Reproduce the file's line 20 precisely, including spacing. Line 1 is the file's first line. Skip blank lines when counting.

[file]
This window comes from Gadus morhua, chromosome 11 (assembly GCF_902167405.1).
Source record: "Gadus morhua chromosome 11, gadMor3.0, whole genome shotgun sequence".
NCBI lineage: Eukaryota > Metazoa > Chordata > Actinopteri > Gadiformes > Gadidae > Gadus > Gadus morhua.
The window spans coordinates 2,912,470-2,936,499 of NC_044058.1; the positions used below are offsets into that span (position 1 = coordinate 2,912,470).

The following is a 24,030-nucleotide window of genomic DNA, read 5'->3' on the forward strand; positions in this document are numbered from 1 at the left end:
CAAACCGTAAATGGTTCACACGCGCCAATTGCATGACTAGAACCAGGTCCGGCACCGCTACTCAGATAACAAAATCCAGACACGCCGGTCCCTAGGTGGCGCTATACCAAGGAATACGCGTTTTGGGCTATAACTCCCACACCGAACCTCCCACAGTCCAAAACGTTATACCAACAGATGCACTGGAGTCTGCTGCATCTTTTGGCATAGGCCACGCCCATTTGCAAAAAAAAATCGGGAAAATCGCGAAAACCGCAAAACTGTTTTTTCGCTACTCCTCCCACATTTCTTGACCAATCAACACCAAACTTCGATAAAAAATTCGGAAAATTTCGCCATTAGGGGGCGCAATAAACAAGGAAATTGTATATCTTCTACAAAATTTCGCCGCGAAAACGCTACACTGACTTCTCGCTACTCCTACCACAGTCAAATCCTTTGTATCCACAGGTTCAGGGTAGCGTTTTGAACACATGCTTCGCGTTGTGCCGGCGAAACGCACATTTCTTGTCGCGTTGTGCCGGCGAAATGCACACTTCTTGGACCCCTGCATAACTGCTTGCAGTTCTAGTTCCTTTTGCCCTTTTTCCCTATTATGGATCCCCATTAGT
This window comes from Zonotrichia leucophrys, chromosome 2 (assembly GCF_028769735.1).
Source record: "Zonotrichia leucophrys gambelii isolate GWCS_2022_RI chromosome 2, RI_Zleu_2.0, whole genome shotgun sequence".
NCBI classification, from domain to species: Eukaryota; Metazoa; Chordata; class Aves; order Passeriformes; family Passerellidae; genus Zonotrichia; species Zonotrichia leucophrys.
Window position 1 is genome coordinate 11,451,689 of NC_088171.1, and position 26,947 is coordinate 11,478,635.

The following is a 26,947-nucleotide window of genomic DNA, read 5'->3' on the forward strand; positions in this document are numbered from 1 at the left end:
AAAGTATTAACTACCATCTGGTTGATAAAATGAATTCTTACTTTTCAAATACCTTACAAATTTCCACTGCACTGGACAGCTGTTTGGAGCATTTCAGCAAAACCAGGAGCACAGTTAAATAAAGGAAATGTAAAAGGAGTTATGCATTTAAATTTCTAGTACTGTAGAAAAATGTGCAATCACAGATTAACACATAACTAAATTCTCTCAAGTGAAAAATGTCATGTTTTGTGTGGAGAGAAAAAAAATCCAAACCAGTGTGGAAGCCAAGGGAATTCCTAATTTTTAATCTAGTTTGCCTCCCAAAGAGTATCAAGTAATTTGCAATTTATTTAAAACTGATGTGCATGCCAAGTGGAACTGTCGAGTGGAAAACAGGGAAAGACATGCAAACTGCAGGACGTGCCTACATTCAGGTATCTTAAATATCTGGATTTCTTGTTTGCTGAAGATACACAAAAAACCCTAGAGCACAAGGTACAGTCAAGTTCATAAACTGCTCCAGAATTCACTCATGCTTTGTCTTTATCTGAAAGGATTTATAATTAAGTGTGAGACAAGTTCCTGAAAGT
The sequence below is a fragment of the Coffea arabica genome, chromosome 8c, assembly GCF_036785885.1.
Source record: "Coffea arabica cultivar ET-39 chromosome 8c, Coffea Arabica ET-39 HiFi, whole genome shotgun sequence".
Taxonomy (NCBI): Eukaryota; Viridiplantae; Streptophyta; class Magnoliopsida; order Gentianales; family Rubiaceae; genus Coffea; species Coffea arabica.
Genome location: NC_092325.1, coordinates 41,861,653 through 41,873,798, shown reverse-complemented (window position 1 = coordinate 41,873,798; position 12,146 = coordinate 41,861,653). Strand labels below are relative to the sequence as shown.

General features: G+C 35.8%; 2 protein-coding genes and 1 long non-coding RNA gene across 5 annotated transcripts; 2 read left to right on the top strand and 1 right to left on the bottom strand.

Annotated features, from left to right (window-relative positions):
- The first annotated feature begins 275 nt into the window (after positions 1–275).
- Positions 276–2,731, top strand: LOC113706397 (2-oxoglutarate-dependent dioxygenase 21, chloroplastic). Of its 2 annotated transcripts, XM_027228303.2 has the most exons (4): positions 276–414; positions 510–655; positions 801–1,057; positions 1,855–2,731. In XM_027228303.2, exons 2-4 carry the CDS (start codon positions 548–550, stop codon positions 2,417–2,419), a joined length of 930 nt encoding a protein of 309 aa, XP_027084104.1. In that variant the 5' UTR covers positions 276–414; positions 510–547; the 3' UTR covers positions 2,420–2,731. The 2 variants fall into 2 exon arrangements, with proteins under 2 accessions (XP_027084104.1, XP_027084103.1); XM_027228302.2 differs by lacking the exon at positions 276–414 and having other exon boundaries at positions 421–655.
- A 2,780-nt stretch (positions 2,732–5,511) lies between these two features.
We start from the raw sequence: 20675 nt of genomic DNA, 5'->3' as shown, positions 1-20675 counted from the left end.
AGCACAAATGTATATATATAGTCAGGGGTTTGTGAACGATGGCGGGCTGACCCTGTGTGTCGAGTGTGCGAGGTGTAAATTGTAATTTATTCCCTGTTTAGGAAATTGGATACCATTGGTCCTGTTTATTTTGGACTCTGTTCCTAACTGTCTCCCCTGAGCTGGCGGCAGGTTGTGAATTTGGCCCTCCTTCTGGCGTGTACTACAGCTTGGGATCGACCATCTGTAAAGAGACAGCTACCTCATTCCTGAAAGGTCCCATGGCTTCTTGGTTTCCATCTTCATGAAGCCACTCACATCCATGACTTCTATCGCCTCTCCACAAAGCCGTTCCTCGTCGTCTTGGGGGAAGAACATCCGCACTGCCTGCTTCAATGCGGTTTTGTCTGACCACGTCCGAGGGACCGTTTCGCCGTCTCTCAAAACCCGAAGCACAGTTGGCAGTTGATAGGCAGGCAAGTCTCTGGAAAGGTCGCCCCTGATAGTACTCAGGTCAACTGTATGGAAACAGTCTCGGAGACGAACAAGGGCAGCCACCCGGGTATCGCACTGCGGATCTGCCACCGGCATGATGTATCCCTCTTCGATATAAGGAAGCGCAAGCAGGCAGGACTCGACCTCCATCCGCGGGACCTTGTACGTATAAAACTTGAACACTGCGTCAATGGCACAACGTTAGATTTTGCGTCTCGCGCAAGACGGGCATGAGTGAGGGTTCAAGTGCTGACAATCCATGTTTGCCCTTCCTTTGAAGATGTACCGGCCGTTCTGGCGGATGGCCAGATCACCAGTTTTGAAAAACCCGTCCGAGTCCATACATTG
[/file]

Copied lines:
- Positions 276–2,731, top strand: LOC113706397 (2-oxoglutarate-dependent dioxygenase 21, chloroplastic). Of its 2 annotated transcripts, XM_027228303.2 has the most exons (4): positions 276–414; positions 510–655; positions 801–1,057; positions 1,855–2,731. In XM_027228303.2, exons 2-4 carry the CDS (start codon positions 548–550, stop codon positions 2,417–2,419), a joined length of 930 nt encoding a protein of 309 aa, XP_027084104.1. In that variant the 5' UTR covers positions 276–414; positions 510–547; the 3' UTR covers positions 2,420–2,731. The 2 variants fall into 2 exon arrangements, with proteins under 2 accessions (XP_027084104.1, XP_027084103.1); XM_027228302.2 differs by lacking the exon at positions 276–414 and having other exon boundaries at positions 421–655.